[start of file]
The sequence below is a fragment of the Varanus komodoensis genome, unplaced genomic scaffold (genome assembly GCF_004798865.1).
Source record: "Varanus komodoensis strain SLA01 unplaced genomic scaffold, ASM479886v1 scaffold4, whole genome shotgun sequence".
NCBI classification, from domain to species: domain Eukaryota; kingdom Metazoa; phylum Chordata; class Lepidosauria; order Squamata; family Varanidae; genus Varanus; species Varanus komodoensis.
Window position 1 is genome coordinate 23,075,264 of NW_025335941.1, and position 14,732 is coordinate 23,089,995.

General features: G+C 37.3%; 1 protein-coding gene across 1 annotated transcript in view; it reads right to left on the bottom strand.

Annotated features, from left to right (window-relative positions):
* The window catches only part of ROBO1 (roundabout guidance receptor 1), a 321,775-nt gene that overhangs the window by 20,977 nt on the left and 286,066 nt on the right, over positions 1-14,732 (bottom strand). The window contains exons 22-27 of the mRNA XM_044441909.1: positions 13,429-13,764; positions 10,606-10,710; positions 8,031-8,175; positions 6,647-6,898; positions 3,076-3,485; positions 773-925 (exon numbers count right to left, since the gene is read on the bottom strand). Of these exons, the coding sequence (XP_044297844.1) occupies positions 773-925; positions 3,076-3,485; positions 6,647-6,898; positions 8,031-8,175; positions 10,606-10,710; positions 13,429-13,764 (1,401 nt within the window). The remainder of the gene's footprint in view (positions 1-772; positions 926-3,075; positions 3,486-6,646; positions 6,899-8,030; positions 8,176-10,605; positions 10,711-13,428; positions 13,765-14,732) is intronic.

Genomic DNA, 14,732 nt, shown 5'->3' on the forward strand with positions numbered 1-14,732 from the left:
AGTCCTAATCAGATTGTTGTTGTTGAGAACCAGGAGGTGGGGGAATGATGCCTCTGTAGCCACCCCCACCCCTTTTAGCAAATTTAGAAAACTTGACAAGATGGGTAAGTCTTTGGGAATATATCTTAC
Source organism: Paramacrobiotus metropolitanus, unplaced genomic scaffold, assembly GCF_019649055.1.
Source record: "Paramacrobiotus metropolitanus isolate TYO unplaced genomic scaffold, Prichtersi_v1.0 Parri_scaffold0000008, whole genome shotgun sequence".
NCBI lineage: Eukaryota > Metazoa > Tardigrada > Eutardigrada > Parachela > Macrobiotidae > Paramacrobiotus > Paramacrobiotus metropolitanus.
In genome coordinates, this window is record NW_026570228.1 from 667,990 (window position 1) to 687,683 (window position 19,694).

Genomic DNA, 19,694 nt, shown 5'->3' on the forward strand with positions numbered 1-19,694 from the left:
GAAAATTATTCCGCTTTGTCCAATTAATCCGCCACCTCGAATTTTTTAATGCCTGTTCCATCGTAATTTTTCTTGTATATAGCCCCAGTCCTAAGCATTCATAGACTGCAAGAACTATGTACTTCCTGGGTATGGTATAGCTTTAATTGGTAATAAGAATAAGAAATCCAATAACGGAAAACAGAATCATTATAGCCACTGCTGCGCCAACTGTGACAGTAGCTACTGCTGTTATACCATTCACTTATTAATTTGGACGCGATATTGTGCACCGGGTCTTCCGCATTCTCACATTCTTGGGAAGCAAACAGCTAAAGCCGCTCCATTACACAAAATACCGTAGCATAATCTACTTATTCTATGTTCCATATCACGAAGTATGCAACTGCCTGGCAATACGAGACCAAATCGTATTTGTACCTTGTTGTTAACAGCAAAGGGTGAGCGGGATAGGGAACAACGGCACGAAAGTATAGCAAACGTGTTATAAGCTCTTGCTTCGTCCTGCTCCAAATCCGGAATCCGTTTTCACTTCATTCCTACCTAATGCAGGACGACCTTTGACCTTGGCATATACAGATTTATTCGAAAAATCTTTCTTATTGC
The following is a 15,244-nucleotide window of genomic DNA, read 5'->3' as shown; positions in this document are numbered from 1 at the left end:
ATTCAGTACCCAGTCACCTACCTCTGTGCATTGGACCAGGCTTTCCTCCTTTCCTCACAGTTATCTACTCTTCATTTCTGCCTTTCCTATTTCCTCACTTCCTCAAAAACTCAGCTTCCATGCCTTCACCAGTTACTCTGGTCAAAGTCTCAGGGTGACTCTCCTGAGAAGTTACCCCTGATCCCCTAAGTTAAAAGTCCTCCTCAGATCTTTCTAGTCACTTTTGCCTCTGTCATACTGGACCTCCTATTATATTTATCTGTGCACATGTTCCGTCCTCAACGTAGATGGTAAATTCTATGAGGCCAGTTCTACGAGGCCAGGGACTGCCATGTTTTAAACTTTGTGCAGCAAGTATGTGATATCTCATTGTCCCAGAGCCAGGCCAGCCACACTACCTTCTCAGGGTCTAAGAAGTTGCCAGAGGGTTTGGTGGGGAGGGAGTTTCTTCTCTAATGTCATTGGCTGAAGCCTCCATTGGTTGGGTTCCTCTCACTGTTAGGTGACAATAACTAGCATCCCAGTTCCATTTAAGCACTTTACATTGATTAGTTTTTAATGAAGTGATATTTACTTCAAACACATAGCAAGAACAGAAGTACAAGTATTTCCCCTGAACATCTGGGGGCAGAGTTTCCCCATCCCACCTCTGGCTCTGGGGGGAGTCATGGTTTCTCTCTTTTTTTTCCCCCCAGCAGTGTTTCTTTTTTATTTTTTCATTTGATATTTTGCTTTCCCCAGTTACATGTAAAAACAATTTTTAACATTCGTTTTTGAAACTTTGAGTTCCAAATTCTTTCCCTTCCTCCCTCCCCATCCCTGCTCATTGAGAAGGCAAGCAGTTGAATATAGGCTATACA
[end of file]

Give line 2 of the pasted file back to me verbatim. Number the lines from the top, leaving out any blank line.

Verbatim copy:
Source record: "Varanus komodoensis strain SLA01 unplaced genomic scaffold, ASM479886v1 scaffold4, whole genome shotgun sequence".